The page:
For riding the wave of digital content ownership and taking NFTs mainstream
The potential of Devin Finzer’s nonfungible token (NFT) startup is as vast as, well, the open sea: In March 2021, his online marketplace, OpenSea, facilitated the sale of US$148 million of digital merchandise—up from just US$8 million in January. With backing from Silicon Valley luminaries including Pinterest CEO Ben Silbermann, Reddit co-founder Alexis Ohanian and billionaire entrepreneur Mark Cuban, OpenSea closed a US$23 million funding round a few months before.
NFTs can be difficult for some to wrap their heads around: cryptocurrency tokens that document ownership of one-of-kind digital assets and can be sold like physical goods. But that’s changing. More consumers are joining NFT marketplaces—and given its potential to disrupt revenue streams across so many industries, investors are flocking to the business.
Finzer has been remarkably successful in guiding NFT technology into the mainstream. In a fledgling and freewheeling market, OpenSea builds trust by allowing users to view the provenance, trading and sales history of digital items. Investors have called his platform a “one-stop shop to discover, buy and sell” NFTs. Others have declared it “the Etsy of crypto.”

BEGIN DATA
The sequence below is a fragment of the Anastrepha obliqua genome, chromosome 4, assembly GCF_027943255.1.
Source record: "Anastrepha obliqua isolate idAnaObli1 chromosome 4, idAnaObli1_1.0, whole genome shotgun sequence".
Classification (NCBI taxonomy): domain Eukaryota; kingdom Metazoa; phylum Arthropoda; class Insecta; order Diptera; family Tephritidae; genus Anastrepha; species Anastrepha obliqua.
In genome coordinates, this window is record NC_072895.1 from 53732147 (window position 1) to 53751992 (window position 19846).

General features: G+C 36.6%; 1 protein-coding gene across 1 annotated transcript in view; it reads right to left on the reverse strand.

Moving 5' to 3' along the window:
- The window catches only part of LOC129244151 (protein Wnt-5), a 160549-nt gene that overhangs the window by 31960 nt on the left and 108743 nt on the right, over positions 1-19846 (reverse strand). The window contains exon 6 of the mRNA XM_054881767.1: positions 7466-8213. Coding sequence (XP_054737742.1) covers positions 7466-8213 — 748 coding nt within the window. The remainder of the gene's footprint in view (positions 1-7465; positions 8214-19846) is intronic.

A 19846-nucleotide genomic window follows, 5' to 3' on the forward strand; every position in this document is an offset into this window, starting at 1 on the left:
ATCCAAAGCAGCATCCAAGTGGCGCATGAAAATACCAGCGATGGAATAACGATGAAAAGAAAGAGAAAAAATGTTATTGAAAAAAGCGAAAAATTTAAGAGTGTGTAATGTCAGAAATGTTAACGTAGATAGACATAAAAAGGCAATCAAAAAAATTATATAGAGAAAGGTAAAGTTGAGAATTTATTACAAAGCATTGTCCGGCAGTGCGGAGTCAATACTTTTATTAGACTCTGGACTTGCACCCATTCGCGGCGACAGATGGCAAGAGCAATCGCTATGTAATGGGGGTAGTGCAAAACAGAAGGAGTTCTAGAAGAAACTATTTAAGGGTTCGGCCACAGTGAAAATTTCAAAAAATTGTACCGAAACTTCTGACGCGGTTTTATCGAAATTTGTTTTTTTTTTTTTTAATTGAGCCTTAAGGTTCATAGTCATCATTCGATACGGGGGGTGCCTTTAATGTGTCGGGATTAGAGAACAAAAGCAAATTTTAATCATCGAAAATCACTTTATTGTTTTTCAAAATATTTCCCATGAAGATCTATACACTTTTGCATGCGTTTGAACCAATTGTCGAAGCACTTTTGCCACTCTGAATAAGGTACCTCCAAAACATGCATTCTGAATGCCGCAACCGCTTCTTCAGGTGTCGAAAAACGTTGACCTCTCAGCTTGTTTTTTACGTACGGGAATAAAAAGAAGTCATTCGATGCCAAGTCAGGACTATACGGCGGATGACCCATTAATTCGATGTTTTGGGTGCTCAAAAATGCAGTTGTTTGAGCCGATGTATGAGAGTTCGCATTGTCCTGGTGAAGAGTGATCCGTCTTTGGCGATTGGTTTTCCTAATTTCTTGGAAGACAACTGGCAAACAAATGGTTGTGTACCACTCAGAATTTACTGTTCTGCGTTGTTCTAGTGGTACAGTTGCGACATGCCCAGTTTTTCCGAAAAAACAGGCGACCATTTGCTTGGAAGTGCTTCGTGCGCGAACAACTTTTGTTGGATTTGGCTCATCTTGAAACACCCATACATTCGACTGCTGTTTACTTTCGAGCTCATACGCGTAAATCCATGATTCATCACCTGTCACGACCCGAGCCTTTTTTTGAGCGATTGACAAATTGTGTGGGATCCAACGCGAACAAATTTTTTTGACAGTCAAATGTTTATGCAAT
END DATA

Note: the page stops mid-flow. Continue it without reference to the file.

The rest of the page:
Adding to its high profile is some good old-fashioned pop-culture fizz. In March, rock band Kings of Leon became the first artist to release an album as an NFT, selling When You See Yourself on OpenSea along with live show perks like front-row seats for life. Singer Shawn Mendes worked with OpenSea to sell his digital cartoon avatars, while U.S. National Football League star Rob Gronkowski used the marketplace to auction five NFT trading cards.
And Finzer says he isn’t done yet: “I really hope that the diversity of NFTs continues to expand and that we become this really horizontal marketplace that can support all sorts of different use cases.”